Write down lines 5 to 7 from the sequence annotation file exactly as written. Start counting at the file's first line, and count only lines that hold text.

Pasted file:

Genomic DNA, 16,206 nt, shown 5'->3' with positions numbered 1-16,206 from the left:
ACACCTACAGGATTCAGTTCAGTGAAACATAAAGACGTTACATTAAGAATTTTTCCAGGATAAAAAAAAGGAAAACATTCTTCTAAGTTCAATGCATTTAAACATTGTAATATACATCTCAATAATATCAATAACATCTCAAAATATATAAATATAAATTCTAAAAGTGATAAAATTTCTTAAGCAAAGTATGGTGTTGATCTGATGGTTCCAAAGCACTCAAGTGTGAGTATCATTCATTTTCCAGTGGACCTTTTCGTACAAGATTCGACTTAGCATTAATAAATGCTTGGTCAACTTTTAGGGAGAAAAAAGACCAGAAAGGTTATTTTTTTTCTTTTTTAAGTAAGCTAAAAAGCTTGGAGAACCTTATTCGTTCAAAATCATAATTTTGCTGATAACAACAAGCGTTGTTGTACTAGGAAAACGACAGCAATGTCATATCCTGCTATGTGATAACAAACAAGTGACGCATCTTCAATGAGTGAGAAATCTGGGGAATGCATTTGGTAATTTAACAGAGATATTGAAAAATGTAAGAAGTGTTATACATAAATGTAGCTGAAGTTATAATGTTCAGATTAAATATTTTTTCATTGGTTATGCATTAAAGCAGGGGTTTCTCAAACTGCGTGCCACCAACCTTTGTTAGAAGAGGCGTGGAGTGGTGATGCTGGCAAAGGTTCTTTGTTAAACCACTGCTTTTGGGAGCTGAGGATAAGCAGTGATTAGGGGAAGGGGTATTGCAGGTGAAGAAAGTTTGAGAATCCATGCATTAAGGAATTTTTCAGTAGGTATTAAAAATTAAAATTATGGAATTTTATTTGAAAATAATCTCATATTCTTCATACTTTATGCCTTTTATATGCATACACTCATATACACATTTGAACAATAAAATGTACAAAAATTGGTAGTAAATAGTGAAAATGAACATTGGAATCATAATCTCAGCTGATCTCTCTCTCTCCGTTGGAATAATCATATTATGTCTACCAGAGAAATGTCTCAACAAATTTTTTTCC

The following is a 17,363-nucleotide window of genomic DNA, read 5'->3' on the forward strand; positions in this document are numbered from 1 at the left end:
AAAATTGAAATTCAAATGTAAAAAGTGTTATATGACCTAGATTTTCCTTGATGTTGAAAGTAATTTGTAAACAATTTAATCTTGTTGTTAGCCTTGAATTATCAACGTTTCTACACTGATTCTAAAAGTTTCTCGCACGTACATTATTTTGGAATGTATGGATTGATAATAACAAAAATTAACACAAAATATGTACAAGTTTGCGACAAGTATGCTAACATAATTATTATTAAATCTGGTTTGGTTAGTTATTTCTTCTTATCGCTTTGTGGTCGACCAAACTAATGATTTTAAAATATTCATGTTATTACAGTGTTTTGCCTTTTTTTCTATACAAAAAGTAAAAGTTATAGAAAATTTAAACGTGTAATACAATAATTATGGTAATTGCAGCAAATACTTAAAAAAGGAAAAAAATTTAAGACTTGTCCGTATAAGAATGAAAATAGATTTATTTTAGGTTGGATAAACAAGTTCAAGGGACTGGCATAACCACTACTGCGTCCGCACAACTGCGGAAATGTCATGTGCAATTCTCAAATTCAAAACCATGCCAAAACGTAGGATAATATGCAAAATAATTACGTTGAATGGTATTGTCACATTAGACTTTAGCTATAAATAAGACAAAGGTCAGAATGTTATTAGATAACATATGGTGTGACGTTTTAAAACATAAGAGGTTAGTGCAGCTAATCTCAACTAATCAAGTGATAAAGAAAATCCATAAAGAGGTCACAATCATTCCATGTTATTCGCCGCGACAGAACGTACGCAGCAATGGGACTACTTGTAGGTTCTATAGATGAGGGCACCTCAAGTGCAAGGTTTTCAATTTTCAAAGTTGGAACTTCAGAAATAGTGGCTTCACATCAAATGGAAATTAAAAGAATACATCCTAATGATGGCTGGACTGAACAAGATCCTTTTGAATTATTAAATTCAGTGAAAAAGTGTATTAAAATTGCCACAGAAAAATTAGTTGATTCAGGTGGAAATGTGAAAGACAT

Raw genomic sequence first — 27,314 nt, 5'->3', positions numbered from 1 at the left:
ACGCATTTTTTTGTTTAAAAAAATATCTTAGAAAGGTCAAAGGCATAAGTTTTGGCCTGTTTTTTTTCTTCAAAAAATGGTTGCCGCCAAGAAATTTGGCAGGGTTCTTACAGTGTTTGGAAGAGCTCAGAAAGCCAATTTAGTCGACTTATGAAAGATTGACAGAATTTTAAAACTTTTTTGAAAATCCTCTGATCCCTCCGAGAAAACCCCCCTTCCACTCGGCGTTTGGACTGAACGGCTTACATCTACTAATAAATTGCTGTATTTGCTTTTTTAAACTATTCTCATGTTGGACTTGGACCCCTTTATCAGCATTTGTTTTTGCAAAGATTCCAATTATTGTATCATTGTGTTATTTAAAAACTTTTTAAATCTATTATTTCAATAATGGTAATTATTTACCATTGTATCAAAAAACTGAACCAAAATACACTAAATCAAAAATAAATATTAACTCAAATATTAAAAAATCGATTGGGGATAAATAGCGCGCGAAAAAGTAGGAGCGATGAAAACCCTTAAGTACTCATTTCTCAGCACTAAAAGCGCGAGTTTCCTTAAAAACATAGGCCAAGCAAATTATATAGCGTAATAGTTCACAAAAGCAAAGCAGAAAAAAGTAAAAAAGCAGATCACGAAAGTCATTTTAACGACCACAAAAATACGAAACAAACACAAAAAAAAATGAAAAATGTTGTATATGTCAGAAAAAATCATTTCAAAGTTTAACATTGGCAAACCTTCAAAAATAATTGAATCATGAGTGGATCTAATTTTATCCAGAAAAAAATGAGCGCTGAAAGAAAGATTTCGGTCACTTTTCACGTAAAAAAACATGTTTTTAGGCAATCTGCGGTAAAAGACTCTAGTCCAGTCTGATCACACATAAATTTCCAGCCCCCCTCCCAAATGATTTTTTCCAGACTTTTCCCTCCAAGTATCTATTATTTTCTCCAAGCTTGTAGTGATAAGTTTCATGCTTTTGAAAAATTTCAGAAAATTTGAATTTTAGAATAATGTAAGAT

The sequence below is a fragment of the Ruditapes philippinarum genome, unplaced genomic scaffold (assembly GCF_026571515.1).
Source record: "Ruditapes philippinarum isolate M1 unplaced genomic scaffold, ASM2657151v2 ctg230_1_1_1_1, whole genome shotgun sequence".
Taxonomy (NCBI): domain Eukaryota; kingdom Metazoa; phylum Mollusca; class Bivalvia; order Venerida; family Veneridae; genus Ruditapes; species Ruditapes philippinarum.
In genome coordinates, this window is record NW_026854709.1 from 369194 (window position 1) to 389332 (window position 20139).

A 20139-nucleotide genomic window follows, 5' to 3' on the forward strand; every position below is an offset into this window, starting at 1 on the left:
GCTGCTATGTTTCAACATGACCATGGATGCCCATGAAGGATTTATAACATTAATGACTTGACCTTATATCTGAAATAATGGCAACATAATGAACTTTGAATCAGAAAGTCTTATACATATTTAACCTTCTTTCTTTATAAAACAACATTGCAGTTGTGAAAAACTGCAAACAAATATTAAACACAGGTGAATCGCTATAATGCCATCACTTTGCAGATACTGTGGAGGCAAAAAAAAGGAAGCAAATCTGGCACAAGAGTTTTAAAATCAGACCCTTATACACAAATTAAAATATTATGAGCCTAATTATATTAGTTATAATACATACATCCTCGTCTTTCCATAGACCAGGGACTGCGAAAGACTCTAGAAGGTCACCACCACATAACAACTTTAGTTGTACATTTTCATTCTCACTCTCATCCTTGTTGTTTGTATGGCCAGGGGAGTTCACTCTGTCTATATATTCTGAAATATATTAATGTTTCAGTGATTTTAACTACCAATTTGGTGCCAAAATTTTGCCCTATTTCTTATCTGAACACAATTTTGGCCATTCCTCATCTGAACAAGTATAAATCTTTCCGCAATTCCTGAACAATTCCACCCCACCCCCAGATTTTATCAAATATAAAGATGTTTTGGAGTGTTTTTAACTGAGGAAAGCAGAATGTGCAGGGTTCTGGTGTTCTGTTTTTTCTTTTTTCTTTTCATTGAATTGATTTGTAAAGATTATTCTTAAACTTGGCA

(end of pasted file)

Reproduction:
Raw genomic sequence first — 27,314 nt, 5'->3', positions numbered from 1 at the left:
ACGCATTTTTTTGTTTAAAAAAATATCTTAGAAAGGTCAAAGGCATAAGTTTTGGCCTGTTTTTTTTCTTCAAAAAATGGTTGCCGCCAAGAAATTTGGCAGGGTTCTTACAGTGTTTGGAAGAGCTCAGAAAGCCAATTTAGTCGACTTATGAAAGATTGACAGAATTTTAAAACTTTTTTGAAAATCCTCTGATCCCTCCGAGAAAACCCCCCTTCCACTCGGCGTTTGGACTGAACGGCTTACATCTACTAATAAATTGCTGTATTTGCTTTTTTAAACTATTCTCATGTTGGACTTGGACCCCTTTATCAGCATTTGTTTTTGCAAAGATTCCAATTATTGTATCATTGTGTTATTTAAAAACTTTTTAAATCTATTATTTCAATAATGGTAATTATTTACCATTGTATCAAAAAACTGAACCAAAATACACTAAATCAAAAATAAATATTAACTCAAATATTAAAAAATCGATTGGGGATAAATAGCGCGCGAAAAAGTAGGAGCGATGAAAACCCTTAAGTACTCATTTCTCAGCACTAAAAGCGCGAGTTTCCTTAAAAACATAGGCCAAGCAAATTATATAGCGTAATAGTTCACAAAAGCAAAGCAGAAAAAAGTAAAAAAGCAGATCACGAAAGTCATTTTAACGACCACAAAAATACGAAACAAACACAAAAAAAAATGAAAAATGTTGTATATGTCAGAAAAAATCATTTCAAAGTTTAACATTGGCAAACCTTCAAAAATAATTGAATCATGAGTGGATCTAATTTTATCCAGAAAAAAATGAGCGCTGAAAGAAAGATTTCGGTCACTTTTCACGTAAAAAAACATGTTTTTAGGCAATCTGCGGTAAAAGACTCTAGTCCAGTCTGATCACACATAAATTTCCAGCCCCCCTCCCAAATGATTTTTTCCAGACTTTTCCCTCCAAGTATCTATTATTTTCTCCAAGCTTGTAGTGATAAGTTTCATGCTTTTGAAAAATTTCAGAAAATTTGAATTTTAGAATAATGTAAGAT

The sequence below is a fragment of the Ruditapes philippinarum genome, unplaced genomic scaffold (assembly GCF_026571515.1).